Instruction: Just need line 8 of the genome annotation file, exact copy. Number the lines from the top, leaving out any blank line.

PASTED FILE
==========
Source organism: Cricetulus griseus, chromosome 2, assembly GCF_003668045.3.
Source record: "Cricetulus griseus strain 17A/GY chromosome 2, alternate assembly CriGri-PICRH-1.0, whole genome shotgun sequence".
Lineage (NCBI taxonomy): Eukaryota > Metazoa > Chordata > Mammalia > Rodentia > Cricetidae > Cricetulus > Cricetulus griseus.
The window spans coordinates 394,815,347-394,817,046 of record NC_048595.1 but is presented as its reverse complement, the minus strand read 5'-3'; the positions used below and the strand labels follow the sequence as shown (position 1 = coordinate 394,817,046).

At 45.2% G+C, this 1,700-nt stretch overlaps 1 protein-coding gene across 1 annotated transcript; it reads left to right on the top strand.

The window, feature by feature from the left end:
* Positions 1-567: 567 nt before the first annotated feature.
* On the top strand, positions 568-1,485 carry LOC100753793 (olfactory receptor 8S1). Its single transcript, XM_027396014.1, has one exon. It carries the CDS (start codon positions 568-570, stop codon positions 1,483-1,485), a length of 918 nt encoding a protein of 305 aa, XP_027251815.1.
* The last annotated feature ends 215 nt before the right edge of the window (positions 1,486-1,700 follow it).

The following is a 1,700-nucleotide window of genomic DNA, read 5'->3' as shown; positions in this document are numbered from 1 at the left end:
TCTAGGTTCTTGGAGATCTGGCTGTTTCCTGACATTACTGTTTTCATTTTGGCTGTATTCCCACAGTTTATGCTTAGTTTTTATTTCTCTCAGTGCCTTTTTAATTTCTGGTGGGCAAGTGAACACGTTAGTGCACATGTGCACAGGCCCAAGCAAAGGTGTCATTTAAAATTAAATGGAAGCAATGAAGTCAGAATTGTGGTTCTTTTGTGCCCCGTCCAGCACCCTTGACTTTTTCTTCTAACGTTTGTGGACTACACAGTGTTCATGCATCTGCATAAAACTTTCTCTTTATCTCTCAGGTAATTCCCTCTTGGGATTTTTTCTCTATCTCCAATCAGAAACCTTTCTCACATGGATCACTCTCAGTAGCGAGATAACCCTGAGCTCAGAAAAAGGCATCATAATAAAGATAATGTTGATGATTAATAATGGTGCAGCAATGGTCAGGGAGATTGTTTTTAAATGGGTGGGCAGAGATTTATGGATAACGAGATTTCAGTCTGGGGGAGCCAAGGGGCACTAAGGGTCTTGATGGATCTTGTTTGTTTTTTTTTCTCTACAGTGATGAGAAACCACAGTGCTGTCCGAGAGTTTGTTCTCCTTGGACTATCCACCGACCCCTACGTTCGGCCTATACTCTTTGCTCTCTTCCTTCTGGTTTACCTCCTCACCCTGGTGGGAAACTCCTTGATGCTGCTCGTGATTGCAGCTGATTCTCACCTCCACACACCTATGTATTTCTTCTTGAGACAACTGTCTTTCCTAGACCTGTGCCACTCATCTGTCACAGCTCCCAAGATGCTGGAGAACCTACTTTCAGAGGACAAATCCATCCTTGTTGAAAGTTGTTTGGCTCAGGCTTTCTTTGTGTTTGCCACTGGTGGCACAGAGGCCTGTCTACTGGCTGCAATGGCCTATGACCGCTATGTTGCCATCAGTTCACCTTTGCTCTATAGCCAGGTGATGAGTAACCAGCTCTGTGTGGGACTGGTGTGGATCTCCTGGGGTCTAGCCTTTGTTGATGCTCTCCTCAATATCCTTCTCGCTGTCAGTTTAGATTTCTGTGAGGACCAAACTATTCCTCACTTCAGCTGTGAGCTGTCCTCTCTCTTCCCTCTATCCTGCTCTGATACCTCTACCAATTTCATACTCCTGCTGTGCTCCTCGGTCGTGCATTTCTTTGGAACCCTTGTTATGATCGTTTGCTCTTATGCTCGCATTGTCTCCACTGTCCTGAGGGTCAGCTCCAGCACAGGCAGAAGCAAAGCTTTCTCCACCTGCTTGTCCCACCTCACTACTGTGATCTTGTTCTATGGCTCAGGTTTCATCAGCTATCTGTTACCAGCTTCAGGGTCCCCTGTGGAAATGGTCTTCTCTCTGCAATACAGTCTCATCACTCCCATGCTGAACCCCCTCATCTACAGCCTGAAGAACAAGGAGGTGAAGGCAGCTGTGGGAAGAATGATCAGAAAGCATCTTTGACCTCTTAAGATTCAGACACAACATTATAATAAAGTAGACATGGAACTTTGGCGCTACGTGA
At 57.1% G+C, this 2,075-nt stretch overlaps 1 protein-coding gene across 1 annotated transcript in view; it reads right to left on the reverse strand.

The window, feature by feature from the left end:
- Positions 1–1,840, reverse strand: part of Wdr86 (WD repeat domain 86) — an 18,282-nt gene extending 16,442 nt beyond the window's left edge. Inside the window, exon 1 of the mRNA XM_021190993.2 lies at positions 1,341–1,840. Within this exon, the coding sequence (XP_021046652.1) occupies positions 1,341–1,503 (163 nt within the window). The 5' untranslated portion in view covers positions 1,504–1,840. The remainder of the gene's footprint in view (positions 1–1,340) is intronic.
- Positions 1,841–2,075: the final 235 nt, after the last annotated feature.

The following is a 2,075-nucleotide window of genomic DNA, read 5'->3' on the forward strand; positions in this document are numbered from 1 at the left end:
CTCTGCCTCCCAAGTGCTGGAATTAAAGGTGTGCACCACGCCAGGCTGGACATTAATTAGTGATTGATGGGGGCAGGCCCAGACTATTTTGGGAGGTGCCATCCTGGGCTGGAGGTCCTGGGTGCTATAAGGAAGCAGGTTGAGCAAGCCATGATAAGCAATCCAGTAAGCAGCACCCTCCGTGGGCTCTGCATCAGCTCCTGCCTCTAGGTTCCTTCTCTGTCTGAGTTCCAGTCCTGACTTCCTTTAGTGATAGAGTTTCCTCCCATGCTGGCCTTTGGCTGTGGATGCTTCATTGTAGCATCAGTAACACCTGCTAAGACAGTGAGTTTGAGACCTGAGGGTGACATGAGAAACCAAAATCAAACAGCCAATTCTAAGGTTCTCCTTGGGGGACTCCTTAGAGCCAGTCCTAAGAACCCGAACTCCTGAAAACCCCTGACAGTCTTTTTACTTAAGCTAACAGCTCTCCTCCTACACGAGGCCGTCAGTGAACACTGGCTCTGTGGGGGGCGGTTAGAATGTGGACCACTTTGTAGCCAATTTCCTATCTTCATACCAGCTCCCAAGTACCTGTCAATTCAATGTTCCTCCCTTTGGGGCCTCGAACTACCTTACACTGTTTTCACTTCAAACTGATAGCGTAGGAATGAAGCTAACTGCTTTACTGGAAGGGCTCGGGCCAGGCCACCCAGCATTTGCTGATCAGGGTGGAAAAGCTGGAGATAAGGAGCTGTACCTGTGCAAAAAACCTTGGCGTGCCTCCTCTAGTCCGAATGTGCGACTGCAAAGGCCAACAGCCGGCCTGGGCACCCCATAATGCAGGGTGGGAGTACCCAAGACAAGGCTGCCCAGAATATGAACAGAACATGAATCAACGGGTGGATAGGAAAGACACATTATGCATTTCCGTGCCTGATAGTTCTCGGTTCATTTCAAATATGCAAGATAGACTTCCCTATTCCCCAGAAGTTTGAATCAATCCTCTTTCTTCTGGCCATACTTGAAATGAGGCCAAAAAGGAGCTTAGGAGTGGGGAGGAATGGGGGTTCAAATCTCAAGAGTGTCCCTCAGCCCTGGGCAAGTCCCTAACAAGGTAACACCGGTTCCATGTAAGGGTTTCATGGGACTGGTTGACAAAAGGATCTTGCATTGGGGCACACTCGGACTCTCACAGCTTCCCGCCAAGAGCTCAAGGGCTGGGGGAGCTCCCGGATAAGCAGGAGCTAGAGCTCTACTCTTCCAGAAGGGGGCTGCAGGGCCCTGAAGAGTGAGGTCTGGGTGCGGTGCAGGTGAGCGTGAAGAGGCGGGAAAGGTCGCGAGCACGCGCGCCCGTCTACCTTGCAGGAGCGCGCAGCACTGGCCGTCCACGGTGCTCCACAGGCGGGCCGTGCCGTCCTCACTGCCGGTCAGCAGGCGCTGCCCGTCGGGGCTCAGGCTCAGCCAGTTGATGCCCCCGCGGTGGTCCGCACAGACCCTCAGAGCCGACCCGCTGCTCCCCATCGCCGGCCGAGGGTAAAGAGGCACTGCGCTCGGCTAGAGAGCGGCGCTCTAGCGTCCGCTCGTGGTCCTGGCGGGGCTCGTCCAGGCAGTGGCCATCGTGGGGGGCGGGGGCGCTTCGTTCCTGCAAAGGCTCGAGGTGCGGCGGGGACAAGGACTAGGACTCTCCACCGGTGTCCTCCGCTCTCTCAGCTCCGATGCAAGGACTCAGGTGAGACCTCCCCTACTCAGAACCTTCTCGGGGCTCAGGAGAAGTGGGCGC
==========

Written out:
* On the top strand, positions 568-1,485 carry LOC100753793 (olfactory receptor 8S1). Its single transcript, XM_027396014.1, has one exon. It carries the CDS (start codon positions 568-570, stop codon positions 1,483-1,485), a length of 918 nt encoding a protein of 305 aa, XP_027251815.1.